Where Norwegian Fjords Rule
    http://www.ironwood-farm.com


    3 members found this post helpful.

  6. #6
    Join Date
    Aug. 12, 2010
    Location
    Westford, Massachusetts
    Posts
    3,627

    Default

    Ugh...please don't chalk up, admittedly, immature behavior to being "young and female". There are plenty of young women who are perfectly capable of maintaining mutually respectful personal and business relationships. If you own a horse and a barn and can legally sign a contract, you must be an adult...and, as such, should expect yourself to act like one.

    The fact that you realize that your reaction to your friend is immature is good! Many people aren't that self-aware. Now, all you have to do is take responsiblity for it and do something about it. Sure, you may not be able to control your emotions, but you can control what you do with them.

    If your friend is truly rude to you, say something right then...stand up for yourself and call her on it (without being aggressive or putting her on the defensive). If you use "I", it will be less likely to start a fight. "I feel badly when you say something like to me". A best friend won't want to hurt you...maybe she doesn't realize that what's she saying is offensive to you? You need to tell her it is. Then, let it go. Stewing about it all day, until you don't feel like talking business with her is what's causing your problems. Grudgeholding, even just for a day, hurts you more than the one you are mad at.


    2 members found this post helpful.

  7. #7
    Join Date
    Sep. 21, 2001
    Location
    Parker, Colorado
    Posts
    2,631

    Default

    Your farm, your rules. Lay out what you want, be frank about it, let her know you value your friendship more than your business arrangement. You want to be sure that if she isn't happy about how you want things run that you would rather put a stop to it now so that you don't ruin your friendship.

    I for one refused to ever be a roommate with one of my very best friends... I knew it would ruin our friendship. (Me=slob, her=neat freak.)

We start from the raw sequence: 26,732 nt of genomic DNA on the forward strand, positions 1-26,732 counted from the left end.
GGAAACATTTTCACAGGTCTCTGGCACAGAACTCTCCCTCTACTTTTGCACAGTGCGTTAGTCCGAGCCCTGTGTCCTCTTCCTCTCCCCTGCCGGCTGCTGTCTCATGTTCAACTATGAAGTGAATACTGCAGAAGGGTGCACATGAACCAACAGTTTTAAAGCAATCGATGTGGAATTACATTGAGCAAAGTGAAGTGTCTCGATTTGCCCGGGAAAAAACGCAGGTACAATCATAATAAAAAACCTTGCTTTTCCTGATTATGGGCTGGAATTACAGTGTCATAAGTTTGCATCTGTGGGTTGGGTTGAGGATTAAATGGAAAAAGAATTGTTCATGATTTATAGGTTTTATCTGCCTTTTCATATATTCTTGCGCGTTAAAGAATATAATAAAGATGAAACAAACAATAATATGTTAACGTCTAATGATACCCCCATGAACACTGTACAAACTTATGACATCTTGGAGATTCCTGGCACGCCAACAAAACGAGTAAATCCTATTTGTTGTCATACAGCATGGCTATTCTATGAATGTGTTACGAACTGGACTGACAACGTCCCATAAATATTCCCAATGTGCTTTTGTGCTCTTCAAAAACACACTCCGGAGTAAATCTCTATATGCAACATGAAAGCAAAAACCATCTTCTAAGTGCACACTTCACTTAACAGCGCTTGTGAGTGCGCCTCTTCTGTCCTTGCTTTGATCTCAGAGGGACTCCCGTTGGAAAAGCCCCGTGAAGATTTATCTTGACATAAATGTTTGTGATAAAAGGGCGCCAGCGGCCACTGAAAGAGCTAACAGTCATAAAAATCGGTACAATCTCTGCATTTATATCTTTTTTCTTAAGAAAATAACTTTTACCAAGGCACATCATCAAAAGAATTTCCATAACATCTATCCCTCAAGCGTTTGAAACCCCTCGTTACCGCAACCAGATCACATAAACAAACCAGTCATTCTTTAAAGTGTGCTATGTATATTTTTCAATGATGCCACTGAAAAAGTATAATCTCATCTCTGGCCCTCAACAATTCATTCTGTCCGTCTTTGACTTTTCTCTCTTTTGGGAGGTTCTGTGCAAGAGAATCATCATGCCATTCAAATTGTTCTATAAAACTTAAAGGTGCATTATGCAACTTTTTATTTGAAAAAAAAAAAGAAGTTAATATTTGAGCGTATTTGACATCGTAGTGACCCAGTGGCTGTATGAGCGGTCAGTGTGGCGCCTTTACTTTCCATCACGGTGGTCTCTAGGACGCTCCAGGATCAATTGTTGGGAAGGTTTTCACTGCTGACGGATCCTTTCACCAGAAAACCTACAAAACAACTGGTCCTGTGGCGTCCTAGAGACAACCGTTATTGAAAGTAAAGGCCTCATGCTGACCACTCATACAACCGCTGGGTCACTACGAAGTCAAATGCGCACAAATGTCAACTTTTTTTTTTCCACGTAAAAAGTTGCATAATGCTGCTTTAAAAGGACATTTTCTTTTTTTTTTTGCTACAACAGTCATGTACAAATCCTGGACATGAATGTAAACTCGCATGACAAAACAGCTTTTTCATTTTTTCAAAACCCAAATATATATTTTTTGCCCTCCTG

where are we going, and why am I in this hand basket?



  8. #8
    Join Date
    Feb. 2, 2003
    Location
    Iowa, USA
    Posts
    2,392

    Default

    Quote Originally Posted by Dreamwalker View Post
    Maybe you need to think about your style of anger. Do you hold onto it? Like to stew for a couple of days? Maybe you cant articulate what you want to say so it just bugs you for days? Maybe your friend has a different style? Maybe when she's done with the argument she's done? Doesn't think about it again kind of thing, so, not trying to make up later, it just doesn't cross her mind that you are still mad over something that happened hours ago?
    This. Unless these frequent arguments are about Big Important Things (in which case you really need to evaluate your friendship), then I'd say the way you make this arrangement work is to stop getting angry so often. Sounds simplistic but getting angry (and staying angry) is 100% your choice. No one ever "makes you mad", or makes you say hurtful things-- that was a choice you made. So the fix is easy: just choose differently. Brush it off, don't give it any brain space, ignore, assume the best of intentions, learn how to deploy the phrase "Why bless your heart!"
    Again, I am assuming that your tiffs are about minor things. If these are more serious issues and/or she continually cutting you down, then I'd say she's not the right boarder for you (or friend).
    Try to break down crushing defeats into smaller, more manageable failures. It’s also helpful every now and then to stop, take stock of your situation, and really beat yourself up about it.The Onion


    1 members found this post helpful.

Similar Threads

  1. Celluitis struggle…
    By Addison in forum Horse Care
    Replies: 0
    Last Post: Feb. 7, 2012, 06:38 AM
  2. Celluitis struggle…
    By Addison in forum Horse Care
    Replies: 0
    Last Post: Feb. 7, 2012, 06:35 AM
  3. Struggle to move up
    By enjoytheride in forum Eventing
    Replies: 41
    Last Post: Jun. 22, 2011, 02:38 PM
  4. Replies: 10
    Last Post: Aug. 5, 2009, 12:55 AM
  5. So nice to struggle - no really!
    By Tanyanoel in forum Dressage
    Replies: 11
    Last Post: Feb. 20, 2009, 10:20 PM

Posting Permissions

  • You may not post new threads
  • You may not post replies
  • You may not post attachments
  • You may not edit your posts
  •